In short, living for God is difficult because we have our sinful, fleshly self to contend with. The flesh and the Spirit of God are in opposition to each other. As Christians, we are supposed to crucify our flesh so that we may live by the Spirit. Paul wrote, "I have been crucified with Christ. It is no longer I who live, but Christ who lives in me. And the life I now live in the flesh I live by faith in the Son of God, who loved me and gave himself for me" (Galatians 2:20). We live in a fleshly body, but we are instructed to live according to the Spirit of God (Galatians 5:16, 25).
Why is living for God so difficult?
Before we were saved, we lived according to our flesh, fulfilling all our fleshly desires and not knowing any other way. We were bound by the power of sin and were motived to do things that would bring us pleasure and make us feel better about ourselves. When we are saved, we become God-focused rather than self-focused, and the Holy Spirit comes into our human spirit in order to break sin's power in our lives and enable us to live in obedience to God. Ezekiel 36:26–27 says, "And I will give you a new heart, and a new spirit I will put within you. And I will remove the heart of stone from your flesh and give you a heart of flesh. And I will put my Spirit within you, and cause you to walk in my statutes and be careful to obey my rules." First Corinthians 5:17 says that all who are in Christ are new creations. Personal guilt is replaced, and love for God becomes our new motivation—but this doesn't mean that we do not have to battle our fleshly self.
We are to crucify our flesh, not modify it (Romans 6:6–7). The struggle is that the flesh wants to live and reign in us. Paul talks about the battle between his spirit that desires to follow God and his flesh that wants to satisfy itself (Romans 7:21–23). When we choose to follow Jesus, we will have to sacrifice our fleshly desires and know there will be loss involved. Jesus came to serve us and save us, so we should do the same for Him (Mark 10:45).
Jesus alerted people to count the cost and consider the difficulty that would be involved in following Him. It is all or nothing: "any one of you who does not renounce all that he has cannot be my disciple" (Luke 14:33; see Luke 14:25–33; see also Matthew 7:14 and Luke 16:13). This does not mean that having relationships and possessions is evil, but it means that we have to hold them loosely enough to be willing to sacrifice them for the greater cause of Christ. His will and His ways come first. During Jesus' earthly ministry, crowds of people gathered to see the miracles He would perform, but when He spoke about the difficulties of the gospel and what it would take to live for God, many people stopped following Him (John 6:63–66).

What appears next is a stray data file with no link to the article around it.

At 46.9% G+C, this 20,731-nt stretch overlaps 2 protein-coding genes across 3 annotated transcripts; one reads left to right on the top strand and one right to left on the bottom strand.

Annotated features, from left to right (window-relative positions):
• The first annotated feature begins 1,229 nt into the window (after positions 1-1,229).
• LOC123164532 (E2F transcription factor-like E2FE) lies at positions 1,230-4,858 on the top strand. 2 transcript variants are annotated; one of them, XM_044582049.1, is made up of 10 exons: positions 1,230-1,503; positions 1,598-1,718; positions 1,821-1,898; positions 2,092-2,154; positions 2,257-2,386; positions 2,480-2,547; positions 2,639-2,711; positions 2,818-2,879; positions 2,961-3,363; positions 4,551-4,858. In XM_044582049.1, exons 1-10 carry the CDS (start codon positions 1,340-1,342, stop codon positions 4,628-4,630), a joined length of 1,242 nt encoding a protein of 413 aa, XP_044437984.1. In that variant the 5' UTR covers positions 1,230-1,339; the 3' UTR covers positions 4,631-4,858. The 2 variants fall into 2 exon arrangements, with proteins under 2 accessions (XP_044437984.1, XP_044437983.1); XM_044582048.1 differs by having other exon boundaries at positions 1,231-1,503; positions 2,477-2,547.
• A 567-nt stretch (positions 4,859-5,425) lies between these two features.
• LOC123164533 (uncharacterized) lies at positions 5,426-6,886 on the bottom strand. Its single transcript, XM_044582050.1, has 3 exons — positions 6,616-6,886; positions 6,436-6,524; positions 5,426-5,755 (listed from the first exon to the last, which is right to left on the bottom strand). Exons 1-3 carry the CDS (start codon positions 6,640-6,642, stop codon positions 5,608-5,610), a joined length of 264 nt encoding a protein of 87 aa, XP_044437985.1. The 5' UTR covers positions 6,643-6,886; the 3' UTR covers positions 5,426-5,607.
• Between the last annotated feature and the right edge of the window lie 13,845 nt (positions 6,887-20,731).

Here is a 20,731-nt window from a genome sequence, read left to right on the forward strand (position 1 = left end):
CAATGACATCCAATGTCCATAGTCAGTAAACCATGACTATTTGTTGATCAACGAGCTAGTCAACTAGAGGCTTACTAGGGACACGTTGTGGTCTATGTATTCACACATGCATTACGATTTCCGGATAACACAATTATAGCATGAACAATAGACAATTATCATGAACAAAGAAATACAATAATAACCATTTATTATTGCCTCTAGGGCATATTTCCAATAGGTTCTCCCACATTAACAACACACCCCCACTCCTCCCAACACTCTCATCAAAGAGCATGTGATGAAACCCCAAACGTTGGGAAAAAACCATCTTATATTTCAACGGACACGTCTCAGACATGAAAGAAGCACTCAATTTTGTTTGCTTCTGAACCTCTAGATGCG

The area that trips up most Christians is that they do not want to live one hundred percent for Christ because it will bring them discomfort, embarrassment, or persecution. These people want to live for Christ in a way that is compatible with the ways of the world. However, the truth is that these two modes of operation cannot successfully exist together in one person. True Christianity is not able to be custom-made to fit our level of comfort. The Bibles says, "… Do you not know that friendship with the world is enmity with God? Therefore whoever wishes to be a friend of the world makes himself an enemy of God" (James 4:4; see also Galatians 1:10). When we are persecuted for our faith, we are to glorify God in it (1 Peter 4:16).
Although there are sacrifices involved in living for God, there is also great joy and peace in being close to Him. The apostle Paul wrote his most joyful letter, Philippians, while in prison for preaching the good news of Christ. Following the Spirit brings great joy (Acts 13:52). God promises to honor us when we live for Him (John 12:26). Serving the Lord brings gladness, because it brings fulfillment in and unity with Christ. It enables us to experience His presence in our lives (Psalm 100:2; John 15:1–11). When we are living for God, we have a personal relationship with Him and we are able to hear His voice through the Word and through prayer (John 10:27; Luke 11:28). This closeness gives us the strength we need to persevere in denying our flesh, taking up our cross daily, and following Him (Luke 9:23).
How should our identity in Christ affect the way we live?
I want to live my life for God. How do I do that?
Why should I spend time alone with God?
What is the key to knowing the will of God?
How is a Christian a new creation? What does 2 Corinthians 5:17 mean?
Truth about the Christian Life